Archive for the ‘Chariots of Fire’ Category

I’ve been on a fitness kick lately.

Whether it’s my age, my doctor’s recommendations or my desire to live long enough to see the Chicago Cubs play in a World Series, I am trying to maintain a regular exercise program.

My wife and I both work at healthcare companies and our daughter just graduated with a degree in exercise science, so the value of regular exercise is a daily topic in our home.

Three to four days a week I am stretching, walking, sitting up, pushing up, and lifting weights. I’m trying to strengthen my core—those muscles around the stomach, back and hips that keep us balanced and productive throughout the day.

I usually exercise in our basement with a fitness DVD, but it’s more fun to run outside, as it helps my mind to relax and create.

To get ideas for this column, I lace up my shoes and go for a “run and write.” I let my mind wander through my favorite films. I imagine that…

…I’m running through the Painted Desert wearing a Bubba Gump Shrimp ball cap, in lands so beautiful that you can’t tell where the sky stops and the earth begins.

…I’m running on the beach with other members of the Olympic team, splashing through the surf and listening to the bold, synthesized sounds of Vangelis.

…I’m running through the streets of Philadelphia in the cold, early morning hours, a boxer training for the fight of a lifetime. Ahead of me lies these massive stairs…

My mind accesses a real memory. I’m in Philadelphia at a professional conference. Walking near the Museum of Art, I realize that these are the massive stairs where Rocky finishes his runs. Seizing the opportunity, I run steadily up, ignoring the locals who have seen it too many times before.

At the top, though a little winded, I raise my arms in triumph. “Rocky! Rocky!” the fans shout at the end of his films, especially in Rocky Balboa, the last in the series.

In this film, we find Rocky is the soft-spoken owner of Adrian’s, a neighborhood restaurant named after his beloved wife, a victim of ovarian cancer.

When a computer-generated fight on ESPN generates genuine interest in a fight between Rocky and the current champ, Rocky accepts the offer of an exhibition fight.

“I’m a fighter, and a fighter fights,” he explains to his son. “But it ain’t about how hard ya hit. It’s about how much you can take and keep moving forward. That’s how winning is done.”

I focus again on the road ahead, my legs pounding the pavement as my chest and stomach muscles work hard to keep me balanced, moving forward.

My core is getting a workout. Fitness trainers tell us to exercise our core. Companies spend hundreds of man hours creating and refining their core values—the foundations upon which they perform work and conduct themselves.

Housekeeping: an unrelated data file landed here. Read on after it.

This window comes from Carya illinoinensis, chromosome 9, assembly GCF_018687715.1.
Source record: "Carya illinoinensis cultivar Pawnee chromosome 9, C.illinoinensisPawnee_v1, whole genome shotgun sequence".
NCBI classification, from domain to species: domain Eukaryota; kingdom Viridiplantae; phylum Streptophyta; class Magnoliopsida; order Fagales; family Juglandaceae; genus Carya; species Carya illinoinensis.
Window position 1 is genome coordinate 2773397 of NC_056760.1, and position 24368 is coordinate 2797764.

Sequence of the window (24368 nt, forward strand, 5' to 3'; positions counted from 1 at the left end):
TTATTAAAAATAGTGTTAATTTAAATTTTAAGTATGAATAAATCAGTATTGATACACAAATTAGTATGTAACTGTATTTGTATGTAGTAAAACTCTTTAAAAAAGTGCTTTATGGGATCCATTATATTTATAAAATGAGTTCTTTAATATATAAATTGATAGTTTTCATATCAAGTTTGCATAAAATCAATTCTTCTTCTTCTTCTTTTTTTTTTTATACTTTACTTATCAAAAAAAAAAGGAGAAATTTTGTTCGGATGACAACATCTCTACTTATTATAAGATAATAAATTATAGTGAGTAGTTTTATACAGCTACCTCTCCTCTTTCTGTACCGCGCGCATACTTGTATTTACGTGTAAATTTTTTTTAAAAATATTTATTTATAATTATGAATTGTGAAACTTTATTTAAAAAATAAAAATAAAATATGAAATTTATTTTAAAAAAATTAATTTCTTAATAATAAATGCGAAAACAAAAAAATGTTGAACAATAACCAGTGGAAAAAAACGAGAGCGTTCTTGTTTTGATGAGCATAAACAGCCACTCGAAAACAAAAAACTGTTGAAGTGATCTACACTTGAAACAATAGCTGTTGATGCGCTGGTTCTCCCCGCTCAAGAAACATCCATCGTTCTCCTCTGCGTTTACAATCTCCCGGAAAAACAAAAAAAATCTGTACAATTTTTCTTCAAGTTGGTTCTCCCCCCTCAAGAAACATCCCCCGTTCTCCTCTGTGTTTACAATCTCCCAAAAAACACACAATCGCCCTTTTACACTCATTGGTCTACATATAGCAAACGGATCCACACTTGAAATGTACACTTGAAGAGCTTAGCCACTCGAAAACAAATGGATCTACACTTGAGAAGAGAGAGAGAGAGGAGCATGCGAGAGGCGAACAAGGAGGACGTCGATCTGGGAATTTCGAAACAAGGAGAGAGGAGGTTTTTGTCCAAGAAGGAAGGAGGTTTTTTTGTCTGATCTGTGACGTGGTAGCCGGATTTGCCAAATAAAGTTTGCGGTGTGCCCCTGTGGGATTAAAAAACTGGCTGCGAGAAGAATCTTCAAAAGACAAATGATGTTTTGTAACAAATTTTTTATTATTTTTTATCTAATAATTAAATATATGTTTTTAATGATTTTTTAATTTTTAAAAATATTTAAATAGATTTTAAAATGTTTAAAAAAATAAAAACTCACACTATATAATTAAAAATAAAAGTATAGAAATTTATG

What are my core values? How can I teach them to my children? I condense them down to an acronym: Christ-Oriented, Responsible and Enlightened.

To live a Christ-oriented life, we should follow what Jesus said are the two greatest commandments: “You shall love the Lord your God with all your heart, with all your soul, with all your mind, and with all your strength. You shall love your neighbor as yourself. There is no other commandment greater than these.” (Mark 12: 30-31).

I want my children to be responsible individuals, but more so than just completing their chores or doing what they say they’ll do. I would like them to be responsible with their friendships and their love, knowing that other people are affected by their actions.

They need to be responsible with their time, their talents and their treasures, as so much good can be produced from these gifts. I also want them to be responsible with the Earth’s natural resources, knowing that we should be mindful of everyone and everything that lives on this planet.

Finally, I want them to be enlightened individuals, people who will never stop learning long after completing their formal education. I hope they will read often, think faithfully and logically, be good listeners and consider other opinions so that they can actively form their own. “I didn’t know that” and “Thanks, that’s a good idea” should be common phrases for them.

Enlightenment begins with a certain amount of humility. The more I learn, the more I realize there’s so much more I don’t know or understand. It sets the stage to learn something new, to relate to my family and friends in a new way, or to understand the volatile issues our society faces today.

Can we learn how to be humble? My friend Steve thinks so. He says that humility is born out of thankfulness. If we start each day by thanking God for what He has given us, we will understand the magnitude of these gifts and how important they really are to our daily lives. That is our core.

I finish my run, thank God for my health and hang up my Bubba Gump hat…until tomorrow.